A Salt Lake City man has ended his hunger strike and unchained himself from the doors of the dilapidated Utah Theater but says he will persist in protesting outside the historic hall in hopes of averting its demolition.
Movie buff Michael Valentine, who began a vigil outside the downtown Main Street site on Tuesday, said he had sent an “olive branch” to city leaders and repeated his request to meet with City Council members and Mayor Erin Mendenhall.
Valentine said Wednesday he was heartened by public comments from the council that it was reviewing the matter and reversed his plans for a protracted hunger strike after more than 15 hours. Instead of barring the door, he said, he now has set up a table outside the theater to distribute pamphlets to passersby “for a couple more days.”
He told city officials in an email sent early Wednesday it was “a golden opportunity for us to all start fresh and see each other in a new light.”
Valentine and other backers of Save the Utah Pantages Theater continue to oppose the city’s late 2019 contract to sell the 103-year-old playhouse to developers in a deal to bring more affordable apartments and a new pocket park to the central business district.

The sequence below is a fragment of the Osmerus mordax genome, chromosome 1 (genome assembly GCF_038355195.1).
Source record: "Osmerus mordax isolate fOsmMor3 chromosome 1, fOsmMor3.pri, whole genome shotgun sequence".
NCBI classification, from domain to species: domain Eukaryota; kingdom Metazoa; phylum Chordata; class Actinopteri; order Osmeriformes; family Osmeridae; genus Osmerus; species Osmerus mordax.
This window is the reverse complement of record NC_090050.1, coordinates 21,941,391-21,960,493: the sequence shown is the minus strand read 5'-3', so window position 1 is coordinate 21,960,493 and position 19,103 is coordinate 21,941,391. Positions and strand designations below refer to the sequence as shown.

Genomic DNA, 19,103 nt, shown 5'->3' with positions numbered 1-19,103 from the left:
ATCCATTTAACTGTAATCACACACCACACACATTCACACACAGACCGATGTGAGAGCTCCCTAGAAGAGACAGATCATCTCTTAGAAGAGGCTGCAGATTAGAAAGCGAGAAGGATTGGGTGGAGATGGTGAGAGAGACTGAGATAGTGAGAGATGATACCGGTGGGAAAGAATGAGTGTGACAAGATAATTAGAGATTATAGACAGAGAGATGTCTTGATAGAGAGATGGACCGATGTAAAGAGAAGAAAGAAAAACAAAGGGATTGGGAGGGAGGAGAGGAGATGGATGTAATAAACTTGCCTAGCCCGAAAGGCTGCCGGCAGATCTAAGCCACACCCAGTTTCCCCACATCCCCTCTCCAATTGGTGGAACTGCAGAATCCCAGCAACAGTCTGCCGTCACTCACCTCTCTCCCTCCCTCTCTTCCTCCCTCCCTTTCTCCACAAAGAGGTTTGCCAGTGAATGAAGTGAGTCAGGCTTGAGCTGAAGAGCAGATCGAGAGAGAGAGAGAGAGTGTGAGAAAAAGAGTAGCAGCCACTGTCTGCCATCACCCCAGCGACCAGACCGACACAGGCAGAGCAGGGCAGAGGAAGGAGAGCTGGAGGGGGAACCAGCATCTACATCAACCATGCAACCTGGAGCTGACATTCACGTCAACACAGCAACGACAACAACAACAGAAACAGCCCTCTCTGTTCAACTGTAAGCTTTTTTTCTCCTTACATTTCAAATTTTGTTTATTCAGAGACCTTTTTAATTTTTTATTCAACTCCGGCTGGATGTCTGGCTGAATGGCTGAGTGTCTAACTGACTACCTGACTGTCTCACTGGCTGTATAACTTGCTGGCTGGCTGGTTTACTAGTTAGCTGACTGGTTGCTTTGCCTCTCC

The group says it has turned up evidence of serious abuses in how the city’s Redevelopment Agency handled its study of reusing the property and in talks on a sale with developers Hines and The LaSalle Group.
Mendenhall and council members had voiced support for Valentine’s free speech rights on Tuesday but warned that his initial protest, including chaining himself to the theater’s entrance, posed a safety issue.
City officials confirmed Tuesday that the RDA is proceeding apace with its plans to sell the site at 144 S. Main. That deal was clinched in late 2019 when the council reluctantly decided the run-down performance venue and longtime movie house would be too expensive to restore in light of other city budget demands.
Global developer Hines is seeking to raze the site and build Main Street Apartments at the location, pending city approval of its plans. The glass-clad skyscraper, to be built next to the Kearns Building, is proposed at 31 stories with 400 luxury apartments, nearly 10% of them with subsidized rents to keep them more affordable.
The city’s pending contract with developers calls for the historic property to be sold for zero dollars in exchange for the affordable dwellings, a new pocket park next door, structure parking on-site and other concessions.